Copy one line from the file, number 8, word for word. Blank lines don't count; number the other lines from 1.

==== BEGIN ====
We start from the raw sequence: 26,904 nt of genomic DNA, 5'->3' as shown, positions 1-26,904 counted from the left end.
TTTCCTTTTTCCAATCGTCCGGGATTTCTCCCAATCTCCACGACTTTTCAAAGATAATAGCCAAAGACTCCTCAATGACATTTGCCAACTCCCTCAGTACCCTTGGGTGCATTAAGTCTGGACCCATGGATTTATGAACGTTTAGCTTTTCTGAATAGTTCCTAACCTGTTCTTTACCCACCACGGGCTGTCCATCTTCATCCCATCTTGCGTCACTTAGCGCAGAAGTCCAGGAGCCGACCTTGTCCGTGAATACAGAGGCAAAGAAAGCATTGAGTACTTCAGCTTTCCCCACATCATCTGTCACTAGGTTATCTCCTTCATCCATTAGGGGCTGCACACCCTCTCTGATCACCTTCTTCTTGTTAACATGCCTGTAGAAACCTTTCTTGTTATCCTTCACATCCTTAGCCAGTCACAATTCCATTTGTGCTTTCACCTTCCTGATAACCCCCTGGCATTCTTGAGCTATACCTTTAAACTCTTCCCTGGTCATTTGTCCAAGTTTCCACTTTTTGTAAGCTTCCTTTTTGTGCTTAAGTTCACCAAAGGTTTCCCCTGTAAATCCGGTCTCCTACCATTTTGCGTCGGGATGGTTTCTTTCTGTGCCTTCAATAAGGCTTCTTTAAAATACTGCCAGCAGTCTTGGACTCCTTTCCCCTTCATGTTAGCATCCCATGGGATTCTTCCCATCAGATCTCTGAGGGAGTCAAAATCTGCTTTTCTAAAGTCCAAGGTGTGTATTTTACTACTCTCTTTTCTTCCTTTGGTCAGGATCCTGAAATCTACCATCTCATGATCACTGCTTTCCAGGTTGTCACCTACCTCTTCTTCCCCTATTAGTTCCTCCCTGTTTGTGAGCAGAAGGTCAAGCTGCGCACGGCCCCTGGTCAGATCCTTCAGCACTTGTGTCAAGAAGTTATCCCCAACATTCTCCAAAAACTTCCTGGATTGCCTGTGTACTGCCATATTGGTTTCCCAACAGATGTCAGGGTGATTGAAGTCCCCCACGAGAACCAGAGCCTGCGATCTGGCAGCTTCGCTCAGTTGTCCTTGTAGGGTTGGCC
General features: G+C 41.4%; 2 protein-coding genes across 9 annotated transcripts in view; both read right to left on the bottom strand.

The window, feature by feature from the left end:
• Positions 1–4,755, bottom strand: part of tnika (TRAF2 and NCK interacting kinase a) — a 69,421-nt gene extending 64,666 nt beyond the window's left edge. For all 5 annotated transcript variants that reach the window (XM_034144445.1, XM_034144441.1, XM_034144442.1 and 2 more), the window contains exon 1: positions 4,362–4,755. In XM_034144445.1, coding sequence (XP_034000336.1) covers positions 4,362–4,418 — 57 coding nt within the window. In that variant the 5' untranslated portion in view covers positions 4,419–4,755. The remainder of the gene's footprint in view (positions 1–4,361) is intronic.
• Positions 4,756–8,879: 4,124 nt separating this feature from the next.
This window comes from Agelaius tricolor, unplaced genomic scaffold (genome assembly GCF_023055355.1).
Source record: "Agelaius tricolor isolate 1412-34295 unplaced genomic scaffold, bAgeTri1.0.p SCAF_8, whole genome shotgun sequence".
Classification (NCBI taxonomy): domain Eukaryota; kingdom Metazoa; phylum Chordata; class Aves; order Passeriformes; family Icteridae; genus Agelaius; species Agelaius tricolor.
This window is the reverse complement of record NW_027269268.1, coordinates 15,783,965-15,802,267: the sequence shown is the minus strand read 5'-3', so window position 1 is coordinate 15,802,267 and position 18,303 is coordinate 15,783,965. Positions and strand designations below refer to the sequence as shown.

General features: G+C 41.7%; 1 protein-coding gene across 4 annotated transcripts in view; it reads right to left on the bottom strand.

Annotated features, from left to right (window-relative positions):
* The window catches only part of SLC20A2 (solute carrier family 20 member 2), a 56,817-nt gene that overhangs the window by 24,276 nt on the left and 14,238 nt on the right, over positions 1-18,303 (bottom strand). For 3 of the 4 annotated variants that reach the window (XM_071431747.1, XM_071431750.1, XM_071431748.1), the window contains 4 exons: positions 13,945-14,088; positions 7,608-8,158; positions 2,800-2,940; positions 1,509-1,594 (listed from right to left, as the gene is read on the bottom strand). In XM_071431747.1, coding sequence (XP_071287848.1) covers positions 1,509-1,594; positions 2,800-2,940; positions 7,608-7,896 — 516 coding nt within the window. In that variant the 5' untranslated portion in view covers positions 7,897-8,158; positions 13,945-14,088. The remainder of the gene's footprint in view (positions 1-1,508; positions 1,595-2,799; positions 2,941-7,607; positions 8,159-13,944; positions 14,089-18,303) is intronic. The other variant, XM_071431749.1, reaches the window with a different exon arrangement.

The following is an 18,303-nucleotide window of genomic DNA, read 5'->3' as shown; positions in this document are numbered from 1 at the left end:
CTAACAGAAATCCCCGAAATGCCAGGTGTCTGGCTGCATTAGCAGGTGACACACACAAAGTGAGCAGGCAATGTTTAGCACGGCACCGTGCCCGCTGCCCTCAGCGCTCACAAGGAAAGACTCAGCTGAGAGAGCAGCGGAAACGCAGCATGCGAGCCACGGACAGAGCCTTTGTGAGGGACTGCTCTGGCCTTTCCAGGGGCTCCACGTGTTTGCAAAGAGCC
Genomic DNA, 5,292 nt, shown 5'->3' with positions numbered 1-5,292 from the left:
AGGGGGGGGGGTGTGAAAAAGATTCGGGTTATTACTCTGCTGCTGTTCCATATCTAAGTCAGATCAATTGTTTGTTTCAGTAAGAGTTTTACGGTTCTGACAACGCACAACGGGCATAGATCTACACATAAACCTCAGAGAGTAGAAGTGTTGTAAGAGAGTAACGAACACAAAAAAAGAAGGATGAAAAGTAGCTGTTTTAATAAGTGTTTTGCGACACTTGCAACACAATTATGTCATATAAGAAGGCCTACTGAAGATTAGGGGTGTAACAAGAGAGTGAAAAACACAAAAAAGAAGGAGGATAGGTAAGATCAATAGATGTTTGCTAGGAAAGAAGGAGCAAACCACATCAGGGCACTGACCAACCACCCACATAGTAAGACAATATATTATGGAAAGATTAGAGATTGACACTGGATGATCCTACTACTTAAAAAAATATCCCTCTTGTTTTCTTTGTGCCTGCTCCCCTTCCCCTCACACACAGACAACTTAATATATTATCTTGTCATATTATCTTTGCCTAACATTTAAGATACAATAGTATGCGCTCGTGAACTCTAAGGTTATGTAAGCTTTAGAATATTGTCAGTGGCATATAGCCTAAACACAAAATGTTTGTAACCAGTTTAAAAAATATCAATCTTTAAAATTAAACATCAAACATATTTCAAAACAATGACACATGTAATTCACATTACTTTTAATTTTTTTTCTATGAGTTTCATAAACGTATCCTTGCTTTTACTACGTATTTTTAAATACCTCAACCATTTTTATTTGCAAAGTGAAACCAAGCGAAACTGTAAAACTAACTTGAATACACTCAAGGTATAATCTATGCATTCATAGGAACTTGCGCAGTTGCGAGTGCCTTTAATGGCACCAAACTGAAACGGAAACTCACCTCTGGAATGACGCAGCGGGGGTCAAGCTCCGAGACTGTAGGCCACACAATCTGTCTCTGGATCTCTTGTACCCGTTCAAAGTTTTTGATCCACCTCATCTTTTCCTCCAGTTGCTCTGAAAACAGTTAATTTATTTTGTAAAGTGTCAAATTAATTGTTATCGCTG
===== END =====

Source record: "Agelaius tricolor isolate 1412-34295 unplaced genomic scaffold, bAgeTri1.0.p SCAF_8, whole genome shotgun sequence".